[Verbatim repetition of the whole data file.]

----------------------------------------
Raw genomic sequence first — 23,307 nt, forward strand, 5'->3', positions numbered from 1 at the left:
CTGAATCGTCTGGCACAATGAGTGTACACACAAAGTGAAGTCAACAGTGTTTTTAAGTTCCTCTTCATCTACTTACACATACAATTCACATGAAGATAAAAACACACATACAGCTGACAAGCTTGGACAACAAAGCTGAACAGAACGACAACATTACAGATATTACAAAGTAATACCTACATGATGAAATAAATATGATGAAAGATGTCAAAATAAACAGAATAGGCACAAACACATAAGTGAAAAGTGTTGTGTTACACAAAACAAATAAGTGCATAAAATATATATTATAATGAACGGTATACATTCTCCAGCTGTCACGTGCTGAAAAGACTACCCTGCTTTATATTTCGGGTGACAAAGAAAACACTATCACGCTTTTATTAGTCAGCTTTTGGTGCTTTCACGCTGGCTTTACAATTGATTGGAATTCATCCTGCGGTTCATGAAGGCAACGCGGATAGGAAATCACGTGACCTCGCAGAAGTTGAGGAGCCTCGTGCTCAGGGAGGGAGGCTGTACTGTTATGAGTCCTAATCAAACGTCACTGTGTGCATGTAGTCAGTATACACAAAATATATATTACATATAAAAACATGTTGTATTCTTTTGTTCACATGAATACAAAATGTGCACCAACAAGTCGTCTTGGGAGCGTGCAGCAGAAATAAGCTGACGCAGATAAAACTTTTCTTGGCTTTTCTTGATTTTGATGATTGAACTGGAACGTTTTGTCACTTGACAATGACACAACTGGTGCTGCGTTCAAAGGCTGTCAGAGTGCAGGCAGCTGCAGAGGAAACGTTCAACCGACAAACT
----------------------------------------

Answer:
Raw genomic sequence first — 23,307 nt, forward strand, 5'->3', positions numbered from 1 at the left:
CTGAATCGTCTGGCACAATGAGTGTACACACAAAGTGAAGTCAACAGTGTTTTTAAGTTCCTCTTCATCTACTTACACATACAATTCACATGAAGATAAAAACACACATACAGCTGACAAGCTTGGACAACAAAGCTGAACAGAACGACAACATTACAGATATTACAAAGTAATACCTACATGATGAAATAAATATGATGAAAGATGTCAAAATAAACAGAATAGGCACAAACACATAAGTGAAAAGTGTTGTGTTACACAAAACAAATAAGTGCATAAAATATATATTATAATGAACGGTATACATTCTCCAGCTGTCACGTGCTGAAAAGACTACCCTGCTTTATATTTCGGGTGACAAAGAAAACACTATCACGCTTTTATTAGTCAGCTTTTGGTGCTTTCACGCTGGCTTTACAATTGATTGGAATTCATCCTGCGGTTCATGAAGGCAACGCGGATAGGAAATCACGTGACCTCGCAGAAGTTGAGGAGCCTCGTGCTCAGGGAGGGAGGCTGTACTGTTATGAGTCCTAATCAAACGTCACTGTGTGCATGTAGTCAGTATACACAAAATATATATTACATATAAAAACATGTTGTATTCTTTTGTTCACATGAATACAAAATGTGCACCAACAAGTCGTCTTGGGAGCGTGCAGCAGAAATAAGCTGACGCAGATAAAACTTTTCTTGGCTTTTCTTGATTTTGATGATTGAACTGGAACGTTTTGTCACTTGACAATGACACAACTGGTGCTGCGTTCAAAGGCTGTCAGAGTGCAGGCAGCTGCAGAGGAAACGTTCAACCGACAAACT